By Rey Armenteros
Listen to the details of this carefully to get my point. I was walking into a college office with a resume in my hand. I had no appointment. I was just dropping off a resume. My chair at another college told me it was better to drop these things off in person rather than send them off without a face. It was good advice, so I made the necessary copies and went from school to school. I asked the front desk lady for the dean of the art department at one college. I told her I had no appointment because I was just dropping off a resume in order to be included into the adjunct pool of part-time instructors, but if he had the time, I’d love to talk to him for a minute.
The lady went to check.
This man might not remember me, but I had met him during a job fair, where he seemed enthused by my qualifications and he asked to email him a resume. I did, and I never heard from him again. I figured he was busy. That was a year ago.
When the lady came back, she went into another office to talk to another woman. They both came out and asked me to wait a second. When the first one returned, she asked that I go in but that he only had a minute. I walked in and greeted him, telling him I had met him in a job fair a year ago when they were looking for instructors for their off-campus classes.
He went around the desk and closed the door, and he informed me that on an official level, he was not supposed to be receiving me. “This is against the regulations of the school, but go ahead, you can have your say, but just to be clear, this never happened.”
Suddenly, I felt like I was in the wrong place. I was led through the wrong door. In the back of my head, I was thinking that this was a school with severe rules if it were that stringent about the dean even talking to an instructor simply pounding the pavement. Again, he wanted to make sure that I knew that he had no information about my application as of yet; that particular stack of paperwork was going to be handled by the Committee.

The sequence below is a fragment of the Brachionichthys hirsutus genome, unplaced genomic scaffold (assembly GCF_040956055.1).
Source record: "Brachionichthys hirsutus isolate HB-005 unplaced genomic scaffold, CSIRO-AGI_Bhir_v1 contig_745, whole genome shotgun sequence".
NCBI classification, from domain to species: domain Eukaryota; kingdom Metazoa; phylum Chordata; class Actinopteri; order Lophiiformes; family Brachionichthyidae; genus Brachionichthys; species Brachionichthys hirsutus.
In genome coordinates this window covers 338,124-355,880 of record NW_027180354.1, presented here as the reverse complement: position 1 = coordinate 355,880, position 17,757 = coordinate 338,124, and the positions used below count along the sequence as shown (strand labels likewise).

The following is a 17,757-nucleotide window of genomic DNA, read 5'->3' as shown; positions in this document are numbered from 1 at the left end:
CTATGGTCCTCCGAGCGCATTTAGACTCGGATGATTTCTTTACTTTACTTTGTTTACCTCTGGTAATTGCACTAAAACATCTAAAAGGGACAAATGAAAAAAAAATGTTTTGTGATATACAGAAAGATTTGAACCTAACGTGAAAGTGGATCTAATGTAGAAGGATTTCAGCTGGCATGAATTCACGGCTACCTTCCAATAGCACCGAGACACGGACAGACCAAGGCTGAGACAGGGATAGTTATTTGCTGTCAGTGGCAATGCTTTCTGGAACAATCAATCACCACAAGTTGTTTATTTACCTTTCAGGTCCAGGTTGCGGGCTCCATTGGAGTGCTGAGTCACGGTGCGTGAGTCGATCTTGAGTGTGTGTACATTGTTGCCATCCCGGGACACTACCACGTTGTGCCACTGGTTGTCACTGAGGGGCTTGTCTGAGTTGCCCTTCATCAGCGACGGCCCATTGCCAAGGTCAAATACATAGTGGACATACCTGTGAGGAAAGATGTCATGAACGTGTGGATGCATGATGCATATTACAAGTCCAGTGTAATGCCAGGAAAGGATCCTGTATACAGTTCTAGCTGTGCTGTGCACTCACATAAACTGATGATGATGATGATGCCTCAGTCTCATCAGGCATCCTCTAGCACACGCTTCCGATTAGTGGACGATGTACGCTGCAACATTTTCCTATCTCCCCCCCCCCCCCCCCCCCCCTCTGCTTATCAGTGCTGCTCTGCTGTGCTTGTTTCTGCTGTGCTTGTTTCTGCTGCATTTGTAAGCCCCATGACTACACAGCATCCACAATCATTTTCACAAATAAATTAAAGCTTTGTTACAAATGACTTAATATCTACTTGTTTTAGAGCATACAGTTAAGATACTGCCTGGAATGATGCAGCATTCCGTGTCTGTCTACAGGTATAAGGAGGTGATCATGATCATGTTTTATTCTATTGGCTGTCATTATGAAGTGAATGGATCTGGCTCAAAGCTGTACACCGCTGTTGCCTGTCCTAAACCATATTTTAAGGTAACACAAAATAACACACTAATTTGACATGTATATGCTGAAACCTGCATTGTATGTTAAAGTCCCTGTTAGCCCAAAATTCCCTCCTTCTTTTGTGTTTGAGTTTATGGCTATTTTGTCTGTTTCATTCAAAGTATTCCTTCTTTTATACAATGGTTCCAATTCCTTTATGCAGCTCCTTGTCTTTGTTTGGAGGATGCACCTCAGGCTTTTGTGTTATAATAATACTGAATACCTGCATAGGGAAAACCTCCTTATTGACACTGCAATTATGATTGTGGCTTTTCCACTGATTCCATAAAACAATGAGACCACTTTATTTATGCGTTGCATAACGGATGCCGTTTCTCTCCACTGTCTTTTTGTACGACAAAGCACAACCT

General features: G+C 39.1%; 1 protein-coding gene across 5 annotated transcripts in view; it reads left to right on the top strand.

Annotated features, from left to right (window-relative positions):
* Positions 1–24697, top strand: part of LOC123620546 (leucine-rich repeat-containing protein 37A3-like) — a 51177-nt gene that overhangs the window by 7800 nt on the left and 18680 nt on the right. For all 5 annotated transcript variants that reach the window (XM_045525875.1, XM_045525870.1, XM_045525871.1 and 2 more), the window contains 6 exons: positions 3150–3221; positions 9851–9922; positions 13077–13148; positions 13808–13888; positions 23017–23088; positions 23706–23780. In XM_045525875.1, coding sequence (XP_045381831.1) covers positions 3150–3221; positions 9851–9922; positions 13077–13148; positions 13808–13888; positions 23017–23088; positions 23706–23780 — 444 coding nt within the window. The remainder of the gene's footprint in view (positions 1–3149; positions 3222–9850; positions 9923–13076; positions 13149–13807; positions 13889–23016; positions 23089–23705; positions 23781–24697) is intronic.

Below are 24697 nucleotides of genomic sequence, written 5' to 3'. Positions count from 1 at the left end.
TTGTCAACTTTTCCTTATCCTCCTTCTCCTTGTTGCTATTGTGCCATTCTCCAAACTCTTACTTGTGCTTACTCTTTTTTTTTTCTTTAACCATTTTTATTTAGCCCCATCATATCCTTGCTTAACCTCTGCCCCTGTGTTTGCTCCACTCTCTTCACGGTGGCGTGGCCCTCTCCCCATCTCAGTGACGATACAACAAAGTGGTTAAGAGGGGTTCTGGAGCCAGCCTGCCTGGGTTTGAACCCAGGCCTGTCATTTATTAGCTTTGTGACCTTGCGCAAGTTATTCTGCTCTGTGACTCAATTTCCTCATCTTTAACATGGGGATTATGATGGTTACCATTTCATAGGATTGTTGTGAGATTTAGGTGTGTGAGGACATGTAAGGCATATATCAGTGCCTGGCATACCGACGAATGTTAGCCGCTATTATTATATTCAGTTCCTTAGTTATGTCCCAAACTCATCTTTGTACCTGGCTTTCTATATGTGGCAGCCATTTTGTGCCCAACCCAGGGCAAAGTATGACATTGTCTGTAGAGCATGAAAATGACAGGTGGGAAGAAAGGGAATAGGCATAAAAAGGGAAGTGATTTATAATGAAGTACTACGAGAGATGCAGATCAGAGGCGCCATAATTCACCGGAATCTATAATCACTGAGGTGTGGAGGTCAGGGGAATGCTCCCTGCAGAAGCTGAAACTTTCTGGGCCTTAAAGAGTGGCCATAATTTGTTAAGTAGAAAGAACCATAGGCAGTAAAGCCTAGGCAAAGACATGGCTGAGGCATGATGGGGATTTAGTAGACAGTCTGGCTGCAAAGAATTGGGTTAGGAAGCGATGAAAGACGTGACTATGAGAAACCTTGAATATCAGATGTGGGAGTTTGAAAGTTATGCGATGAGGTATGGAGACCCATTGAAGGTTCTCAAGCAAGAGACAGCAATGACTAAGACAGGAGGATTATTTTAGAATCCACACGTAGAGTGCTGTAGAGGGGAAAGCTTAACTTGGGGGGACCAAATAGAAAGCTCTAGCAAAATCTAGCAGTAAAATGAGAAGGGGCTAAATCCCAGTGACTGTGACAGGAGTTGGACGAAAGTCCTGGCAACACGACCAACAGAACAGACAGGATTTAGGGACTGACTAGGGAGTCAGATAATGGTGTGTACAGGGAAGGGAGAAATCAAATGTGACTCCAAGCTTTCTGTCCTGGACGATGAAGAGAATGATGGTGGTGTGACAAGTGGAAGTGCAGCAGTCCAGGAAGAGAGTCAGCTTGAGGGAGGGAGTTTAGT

At that moment, I felt he was placing my face, and though I could tell he found me familiar, he was confusing me with somebody else.
It was clear that it was a misunderstanding, and when I told him I was not one of the candidates for the tenure-track position, he said, “Oh,” and he readjusted himself and told me he had a few minutes to talk to me, but he was just as stiff as he had been when he thought I was a professorial candidate looking to get an edge on his application.
In human relations throughout the world, there is a specific face each of us gives to the public, and it is that thing that serves as an introduction to who we want to show we are. I don’t know what the dean saw that day, but it was not the face I was granting him. I was presenting the diligent, friendly adjunct who was making the rounds to see if any classes opened up for a part-timer, and he saw an unsavory, over-determined candidate using every social hook, grip, and hold in the book to get his favor to hop across the table.
The extra turn this had was that now that the dean had inadvertently shown me that he was willing to give access to somebody who was technically breaking the rules, he was now aware that “this never happened” was helping me form whatever opinions I might now be having of him after the fact. His mask had also been compromised.
We were looking at each other, each holding unpleasant thoughts about this spur of the moment meeting, staring each other down like they do in the action movies before they rise with a gun in each hand to perform the ballet of death and riddle the room with bullet holes. A self-destructive moment, albeit completely involuntary. I got up and shook his hand, thanking him, walking back to the car, wondering about my prospects, and concluding the obvious.